Most Japanese Stocks Retreat After Monday Rally; Automakers RiseBy and
Retail stocks fall on sales, household spending reports
Automakers extend gains as Toyota rises to highest since March
Most Japanese shares fell after the biggest rally in three weeks, as investors weighed economic data and speculated on the timing of U.S. interest-rate increases.
The Topix index was little changed, falling by less than 1 point in Tokyo. The measure pared an earlier loss of as much as 0.4 percent, as automakers rose following the yen’s drop against the dollar. The Topix jumped 2 percent on Monday, the most since Aug. 8, following Federal Reserve Chair Janet Yellen’s remarks that the case for a rate increase had strengthened in recent months. Reports showed retail sales and household spending fell in Japan, while investors awaited a slew of U.S. economic data scheduled for release this week, including on manufacturing and payrolls.
“Views on the U.S. interest-rate hike have eased a little after a day’s passed, and it’s difficult to see a clear direction ahead of the U.S. jobs data,” said Seiichi Miura, a strategist at Mitsubishi UFJ Morgan Stanley Securities Co. in Tokyo. “There’s a profit-taking mood in the Japanese stock market after the surge yesterday. That said, there’s not enough of a reason to keep selling.”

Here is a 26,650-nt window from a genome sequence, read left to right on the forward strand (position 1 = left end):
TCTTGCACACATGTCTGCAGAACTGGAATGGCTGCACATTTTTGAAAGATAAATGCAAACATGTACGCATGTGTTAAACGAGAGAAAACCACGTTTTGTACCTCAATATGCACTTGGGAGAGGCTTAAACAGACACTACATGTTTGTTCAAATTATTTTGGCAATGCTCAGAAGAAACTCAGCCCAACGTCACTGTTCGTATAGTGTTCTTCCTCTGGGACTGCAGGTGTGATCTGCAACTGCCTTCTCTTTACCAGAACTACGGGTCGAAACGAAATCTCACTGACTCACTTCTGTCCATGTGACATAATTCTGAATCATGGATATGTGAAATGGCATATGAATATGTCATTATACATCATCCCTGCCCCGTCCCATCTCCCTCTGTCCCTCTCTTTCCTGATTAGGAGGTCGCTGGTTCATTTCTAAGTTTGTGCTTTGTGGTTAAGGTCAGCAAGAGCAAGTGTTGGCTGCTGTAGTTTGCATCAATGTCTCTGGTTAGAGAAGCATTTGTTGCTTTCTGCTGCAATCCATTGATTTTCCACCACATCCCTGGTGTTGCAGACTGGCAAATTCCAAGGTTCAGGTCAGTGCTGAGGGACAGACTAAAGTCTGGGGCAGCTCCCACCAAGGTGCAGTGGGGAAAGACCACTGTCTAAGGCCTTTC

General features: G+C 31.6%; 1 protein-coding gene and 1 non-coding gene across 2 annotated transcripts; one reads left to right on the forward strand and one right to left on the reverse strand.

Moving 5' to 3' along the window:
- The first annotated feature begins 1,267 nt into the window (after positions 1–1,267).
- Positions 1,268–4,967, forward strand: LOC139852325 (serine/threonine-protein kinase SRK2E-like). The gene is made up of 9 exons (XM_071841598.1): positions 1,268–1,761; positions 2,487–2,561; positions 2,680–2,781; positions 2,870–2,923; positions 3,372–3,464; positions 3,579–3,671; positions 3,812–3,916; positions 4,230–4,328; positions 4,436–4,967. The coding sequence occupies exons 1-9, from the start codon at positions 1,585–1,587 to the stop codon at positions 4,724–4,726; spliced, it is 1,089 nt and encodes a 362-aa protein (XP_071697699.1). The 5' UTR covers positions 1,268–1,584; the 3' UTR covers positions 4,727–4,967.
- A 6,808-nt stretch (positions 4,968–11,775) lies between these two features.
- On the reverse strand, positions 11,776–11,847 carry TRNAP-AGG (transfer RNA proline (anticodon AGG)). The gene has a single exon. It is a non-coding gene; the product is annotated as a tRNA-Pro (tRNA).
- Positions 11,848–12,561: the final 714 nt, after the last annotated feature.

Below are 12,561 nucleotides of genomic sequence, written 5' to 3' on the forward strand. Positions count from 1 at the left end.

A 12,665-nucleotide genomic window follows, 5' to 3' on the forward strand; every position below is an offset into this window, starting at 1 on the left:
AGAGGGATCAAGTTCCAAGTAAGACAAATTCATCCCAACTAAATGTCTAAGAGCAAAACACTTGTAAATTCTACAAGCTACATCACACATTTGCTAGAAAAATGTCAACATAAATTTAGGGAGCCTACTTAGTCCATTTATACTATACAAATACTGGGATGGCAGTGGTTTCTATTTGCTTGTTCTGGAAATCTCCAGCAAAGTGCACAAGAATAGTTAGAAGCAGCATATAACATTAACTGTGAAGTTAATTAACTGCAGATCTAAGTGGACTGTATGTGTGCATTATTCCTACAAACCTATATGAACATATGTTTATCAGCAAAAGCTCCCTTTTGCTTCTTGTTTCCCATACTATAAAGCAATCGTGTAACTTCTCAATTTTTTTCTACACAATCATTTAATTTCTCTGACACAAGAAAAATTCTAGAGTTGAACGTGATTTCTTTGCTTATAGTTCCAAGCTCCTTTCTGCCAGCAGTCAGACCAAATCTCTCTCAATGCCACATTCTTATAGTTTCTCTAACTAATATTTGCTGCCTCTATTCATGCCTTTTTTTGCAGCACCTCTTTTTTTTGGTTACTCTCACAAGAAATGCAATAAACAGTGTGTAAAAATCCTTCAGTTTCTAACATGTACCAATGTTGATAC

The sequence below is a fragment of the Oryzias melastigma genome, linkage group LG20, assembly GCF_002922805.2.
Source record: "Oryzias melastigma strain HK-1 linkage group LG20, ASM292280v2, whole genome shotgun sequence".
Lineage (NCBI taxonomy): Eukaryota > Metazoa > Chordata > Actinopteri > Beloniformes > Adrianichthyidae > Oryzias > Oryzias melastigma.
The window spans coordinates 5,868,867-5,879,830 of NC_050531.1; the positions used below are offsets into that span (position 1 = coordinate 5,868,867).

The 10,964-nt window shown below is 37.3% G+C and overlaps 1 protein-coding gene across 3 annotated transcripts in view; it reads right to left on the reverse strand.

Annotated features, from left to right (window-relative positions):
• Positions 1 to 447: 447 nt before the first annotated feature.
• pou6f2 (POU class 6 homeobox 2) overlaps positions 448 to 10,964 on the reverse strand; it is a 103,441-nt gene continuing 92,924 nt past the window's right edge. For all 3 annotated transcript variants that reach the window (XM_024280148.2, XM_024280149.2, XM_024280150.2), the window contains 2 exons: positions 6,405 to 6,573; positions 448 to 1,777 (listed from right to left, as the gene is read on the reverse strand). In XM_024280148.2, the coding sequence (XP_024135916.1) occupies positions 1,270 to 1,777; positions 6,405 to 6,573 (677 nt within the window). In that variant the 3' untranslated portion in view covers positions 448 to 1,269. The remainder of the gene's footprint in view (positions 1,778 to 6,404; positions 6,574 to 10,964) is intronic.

Japanese automakers, which had dropped as much as 34 percent this year as the nation’s biggest exporters were slammed by the strengthening yen, were among the biggest winners from the weekend gathering of central bankers at Jackson Hole. A gauge of automakers in the Topix is trading at the highest level since the end of April, as expectations for a U.S. rate increase have sent the yen sharply lower.
Japan’s household spending dropped for a fifth straight month in July and retail sales also declined, underscoring the weakness in domestic demand. The jobless rate was the lowest since 1995.
A total of 1,022 stocks declined on the Topix while 775 stocks rose. Volume on the measure was 18 percent lower than the 30-day average.
- Most retail stocks declined. Department-store operator Marui Group Co. dropped 2.7 percent, while Fast Retailing Co., the operator of Uniqlo, was little changed after falling as much as 0.7 percent.
- A gauge tracking automakers extended Monday’s 3.9 percent gain, adding 0.6 percent Tuesday as bellwether Toyota Motor Corp. advanced 0.6 percent to the highest close since March.
- Electronic-equipment maker Hitachi Ltd. climbed 0.4 percent. The company plans to cut costs by 200 billion yen ($2 billion) this fiscal year and improve efficiency to meet its operating profit forecast, the Nikkei newspaper reported.
Futures on the S&P 500 Index slid less than 0.1 percent. The underlying measure rose 0.5 percent on Monday after falling for three days. The odds of a Fed rate rise by the end of the year stood at 61 percent, futures data showed.
“There’s a lot of data and that’s why the market’s so cautious,” said Andrew Sullivan, managing director of sales trading at Haitong International Securities Group Ltd. in Hong Kong. “The trouble is, you know that the Fed is going to be looking at all of that. You just don’t know at the end of the day which bits of data the Fed is going to put most focus on, so that makes it very difficult.”
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